Compiling VTK Using CMake and Visual Studio

Using CMake to Setup a VTK Visual Studio Project:

  1. Copy the directory from the CD "VTK\Source\VTK\" to your hard drive.
    • I put mine in "C:\VTK\Source\VTK\".
    • Note: This directory name should have no spaces or other weird characters in it.
    • You may also want to copy "C:\VTK\Source\VTKData\" if you plan to use any example code.
  2. Open up CMake. You can do this using either a command line or a nice Windows GUI.
    • Open the GUI by running "CMakeSetup.exe" -- for me this is in the directory "C:\Program Files\CMake 2.4\bin\"
  3. In the box labeled "Where is the source code:" enter the directory containing the VTK source
    • Again, for me this was "C:\VTK\Source\VTK\"
  4. In the box labeled "Where to build the binaries:" enter some temporary directory.
    • I used "C:\VTK\VTK-win\"
    • Again, this directory should have no spaces or other weird characters.
  5. Once the values have the directories set appropriately, click on the button labeled "Configure."
    • A dialogue will pop up asking for the system you plan to use to compile VTK.
    • Select the correct version of Visual Studio.
    • In my version of CMake, there was no entry for Visual Studio 2008, so pick the entry for Visual Studio 2005 (which VS 2008 can understand). I expect if you download the latest version of CMake, it will work out-of-the-box with Visual Studio 2008.
    • Click OK.
  6. CMake will spend quite a bit of time detecting information about your system and configuring the Visual Studio project.
    • Wait for a bit. Maybe 2-3 minutes
  7. Eventually, configuration will be over and a number of red configuration variables will appear in the box entitled "Cache Values." You may change these, depending what you want to build. There are a few you really should change:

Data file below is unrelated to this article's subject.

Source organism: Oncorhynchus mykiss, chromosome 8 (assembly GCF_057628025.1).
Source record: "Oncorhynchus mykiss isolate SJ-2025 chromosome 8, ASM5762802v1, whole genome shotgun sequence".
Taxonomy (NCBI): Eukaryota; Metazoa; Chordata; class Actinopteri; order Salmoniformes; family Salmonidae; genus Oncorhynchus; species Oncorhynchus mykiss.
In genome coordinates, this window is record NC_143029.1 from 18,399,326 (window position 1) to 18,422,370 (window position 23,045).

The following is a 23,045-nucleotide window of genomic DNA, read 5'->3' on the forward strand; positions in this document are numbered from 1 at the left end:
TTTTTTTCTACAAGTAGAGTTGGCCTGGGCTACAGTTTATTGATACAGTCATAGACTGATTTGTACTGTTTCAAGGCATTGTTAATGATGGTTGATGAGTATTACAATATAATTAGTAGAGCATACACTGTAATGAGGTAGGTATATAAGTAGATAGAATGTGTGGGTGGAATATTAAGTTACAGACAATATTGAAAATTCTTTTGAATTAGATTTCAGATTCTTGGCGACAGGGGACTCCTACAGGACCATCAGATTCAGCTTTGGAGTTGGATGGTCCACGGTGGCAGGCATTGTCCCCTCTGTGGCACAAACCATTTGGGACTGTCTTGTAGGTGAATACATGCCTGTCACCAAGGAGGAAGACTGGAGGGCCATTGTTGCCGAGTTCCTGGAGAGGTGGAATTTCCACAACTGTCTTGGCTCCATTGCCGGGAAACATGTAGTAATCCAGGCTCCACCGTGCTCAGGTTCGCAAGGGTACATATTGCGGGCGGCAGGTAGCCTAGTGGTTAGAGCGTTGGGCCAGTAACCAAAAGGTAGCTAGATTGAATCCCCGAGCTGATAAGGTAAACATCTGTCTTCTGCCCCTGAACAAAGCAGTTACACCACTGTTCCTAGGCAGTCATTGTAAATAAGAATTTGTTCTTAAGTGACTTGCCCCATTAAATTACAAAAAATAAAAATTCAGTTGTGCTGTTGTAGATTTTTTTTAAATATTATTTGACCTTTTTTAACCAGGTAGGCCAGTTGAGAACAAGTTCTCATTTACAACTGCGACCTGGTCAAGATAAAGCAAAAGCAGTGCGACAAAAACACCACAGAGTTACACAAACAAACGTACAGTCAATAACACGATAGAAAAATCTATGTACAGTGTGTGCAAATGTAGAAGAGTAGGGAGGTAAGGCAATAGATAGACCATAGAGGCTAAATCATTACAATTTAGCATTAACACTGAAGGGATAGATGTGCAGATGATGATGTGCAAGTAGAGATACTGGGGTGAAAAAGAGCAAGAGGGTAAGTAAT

• I would encourage you to set "BUILD_EXAMPLES" to "ON"
    • If you use the examples, you should set "VTK_DATA_ROOT" to be the directory where you copied the data from the CD's "VTK\Source\VTKData\" directory. CMake detected a really nasty-looking directory name for this, you may want to clean that up.
    • You should set the "CMAKE_INSTALL_PREFIX" to be the directory you want to contain the headers (.h) and libraries (.lib) you will need to compile your own programs.
      • This directory cannot contain spaces or other weird characters.
      • NOTE: The default chosen probably will include spaces (i.e., "C:\Program Files\VTK"). Change this!
      • Subdirectories entitiled "include" and "lib" will be automatically created.
      • I set this to be "C:\VTK\"
  8. Once the cached values have been set appropriately, again click on the button labeled "Configure."
    • This will only take a moment.
  9. Click the button labeled "OK" to finish generating the Visual Studio project.
    • This will take maybe 10 seconds, then CMake will exit.

Compiling VTK with Visual Studio:

  1. Go to the temporary directory chosen in CMake to build your binaries.
    • Again, for me this was "C:\VTK\VTK-win\"
  2. Open up the Visual Studio project "ALL_BUILD.vcproj"